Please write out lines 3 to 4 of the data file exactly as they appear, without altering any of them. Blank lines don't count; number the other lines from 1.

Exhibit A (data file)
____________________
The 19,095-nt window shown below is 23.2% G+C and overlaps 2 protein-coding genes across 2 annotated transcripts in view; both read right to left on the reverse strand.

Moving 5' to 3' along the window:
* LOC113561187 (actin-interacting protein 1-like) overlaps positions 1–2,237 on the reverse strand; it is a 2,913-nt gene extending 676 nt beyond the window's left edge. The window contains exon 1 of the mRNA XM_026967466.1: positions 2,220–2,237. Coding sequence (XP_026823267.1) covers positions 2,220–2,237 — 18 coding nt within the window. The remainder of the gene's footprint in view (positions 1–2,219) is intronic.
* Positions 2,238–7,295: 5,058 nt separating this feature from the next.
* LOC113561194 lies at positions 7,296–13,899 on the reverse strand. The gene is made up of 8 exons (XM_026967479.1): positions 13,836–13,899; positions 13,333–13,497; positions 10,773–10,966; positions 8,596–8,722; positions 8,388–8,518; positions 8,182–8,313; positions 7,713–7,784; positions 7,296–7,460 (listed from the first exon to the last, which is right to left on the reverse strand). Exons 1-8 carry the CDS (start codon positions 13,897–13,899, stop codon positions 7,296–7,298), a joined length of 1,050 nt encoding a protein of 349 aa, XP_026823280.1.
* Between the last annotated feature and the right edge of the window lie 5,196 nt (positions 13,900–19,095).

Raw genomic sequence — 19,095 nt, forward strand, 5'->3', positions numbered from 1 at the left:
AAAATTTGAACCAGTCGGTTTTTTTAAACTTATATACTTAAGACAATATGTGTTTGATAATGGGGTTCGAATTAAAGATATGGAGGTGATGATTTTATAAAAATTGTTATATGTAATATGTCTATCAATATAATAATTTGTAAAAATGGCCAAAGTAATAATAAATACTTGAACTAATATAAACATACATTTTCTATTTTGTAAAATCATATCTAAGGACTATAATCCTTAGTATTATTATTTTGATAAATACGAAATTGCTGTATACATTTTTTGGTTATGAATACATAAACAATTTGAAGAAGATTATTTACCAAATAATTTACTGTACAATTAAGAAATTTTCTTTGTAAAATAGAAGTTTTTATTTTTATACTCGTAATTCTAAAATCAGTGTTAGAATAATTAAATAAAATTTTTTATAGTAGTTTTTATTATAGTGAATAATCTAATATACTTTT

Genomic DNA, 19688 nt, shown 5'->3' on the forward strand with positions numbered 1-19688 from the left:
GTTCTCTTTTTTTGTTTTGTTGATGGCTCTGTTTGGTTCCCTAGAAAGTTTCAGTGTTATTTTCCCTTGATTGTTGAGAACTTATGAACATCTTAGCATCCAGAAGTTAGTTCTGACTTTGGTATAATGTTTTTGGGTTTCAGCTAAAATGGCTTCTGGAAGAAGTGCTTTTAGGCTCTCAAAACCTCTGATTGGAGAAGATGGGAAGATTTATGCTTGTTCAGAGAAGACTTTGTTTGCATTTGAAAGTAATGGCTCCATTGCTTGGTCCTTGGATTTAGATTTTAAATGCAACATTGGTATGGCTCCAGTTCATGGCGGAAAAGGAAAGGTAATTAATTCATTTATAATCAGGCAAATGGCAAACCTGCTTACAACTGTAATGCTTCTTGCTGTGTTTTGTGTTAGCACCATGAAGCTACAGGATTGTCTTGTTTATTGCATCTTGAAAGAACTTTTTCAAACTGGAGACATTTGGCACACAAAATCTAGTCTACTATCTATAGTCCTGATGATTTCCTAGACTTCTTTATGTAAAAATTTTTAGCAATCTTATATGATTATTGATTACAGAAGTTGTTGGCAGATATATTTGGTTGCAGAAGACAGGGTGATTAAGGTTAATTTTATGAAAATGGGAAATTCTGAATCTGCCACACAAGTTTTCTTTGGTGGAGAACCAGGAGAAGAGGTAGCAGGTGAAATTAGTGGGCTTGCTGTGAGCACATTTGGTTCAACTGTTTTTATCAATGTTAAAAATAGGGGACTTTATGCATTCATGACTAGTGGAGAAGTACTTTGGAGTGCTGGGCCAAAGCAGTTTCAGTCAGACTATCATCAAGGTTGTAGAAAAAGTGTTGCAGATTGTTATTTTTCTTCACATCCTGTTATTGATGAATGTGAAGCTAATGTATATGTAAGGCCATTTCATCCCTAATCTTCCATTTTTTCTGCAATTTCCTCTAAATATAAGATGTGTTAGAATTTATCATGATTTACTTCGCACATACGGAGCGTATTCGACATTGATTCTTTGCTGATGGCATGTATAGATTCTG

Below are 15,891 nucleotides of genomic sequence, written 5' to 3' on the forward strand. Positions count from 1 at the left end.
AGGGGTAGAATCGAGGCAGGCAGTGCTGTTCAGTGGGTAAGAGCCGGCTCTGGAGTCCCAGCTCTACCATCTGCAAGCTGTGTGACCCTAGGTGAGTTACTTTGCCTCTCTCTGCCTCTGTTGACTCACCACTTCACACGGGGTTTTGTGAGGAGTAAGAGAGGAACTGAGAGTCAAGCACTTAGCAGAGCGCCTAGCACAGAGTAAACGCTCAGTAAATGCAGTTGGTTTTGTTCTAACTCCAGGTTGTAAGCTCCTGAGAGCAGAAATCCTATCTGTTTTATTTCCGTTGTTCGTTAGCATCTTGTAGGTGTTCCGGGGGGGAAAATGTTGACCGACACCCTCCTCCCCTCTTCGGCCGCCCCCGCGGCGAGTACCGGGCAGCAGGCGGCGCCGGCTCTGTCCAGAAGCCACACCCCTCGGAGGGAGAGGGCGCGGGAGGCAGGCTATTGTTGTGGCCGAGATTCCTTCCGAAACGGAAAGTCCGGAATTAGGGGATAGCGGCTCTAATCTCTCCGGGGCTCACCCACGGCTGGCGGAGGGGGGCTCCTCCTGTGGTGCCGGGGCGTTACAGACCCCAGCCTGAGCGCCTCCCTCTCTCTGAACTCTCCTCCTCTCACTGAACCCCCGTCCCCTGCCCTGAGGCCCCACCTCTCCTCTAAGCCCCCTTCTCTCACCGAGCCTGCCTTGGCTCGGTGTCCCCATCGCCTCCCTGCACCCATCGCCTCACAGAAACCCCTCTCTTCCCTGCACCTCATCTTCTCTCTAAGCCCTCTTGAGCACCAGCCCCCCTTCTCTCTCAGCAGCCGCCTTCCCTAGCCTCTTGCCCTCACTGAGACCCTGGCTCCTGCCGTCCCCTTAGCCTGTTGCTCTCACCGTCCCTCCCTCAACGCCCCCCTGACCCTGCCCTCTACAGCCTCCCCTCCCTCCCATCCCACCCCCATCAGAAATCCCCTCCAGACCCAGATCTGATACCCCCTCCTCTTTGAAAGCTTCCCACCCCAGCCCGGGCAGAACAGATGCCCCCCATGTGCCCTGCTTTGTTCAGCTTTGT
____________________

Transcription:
* LOC113561187 (actin-interacting protein 1-like) overlaps positions 1–2,237 on the reverse strand; it is a 2,913-nt gene extending 676 nt beyond the window's left edge. The window contains exon 1 of the mRNA XM_026967466.1: positions 2,220–2,237. Coding sequence (XP_026823267.1) covers positions 2,220–2,237 — 18 coding nt within the window. The remainder of the gene's footprint in view (positions 1–2,219) is intronic.
* Positions 2,238–7,295: 5,058 nt separating this feature from the next.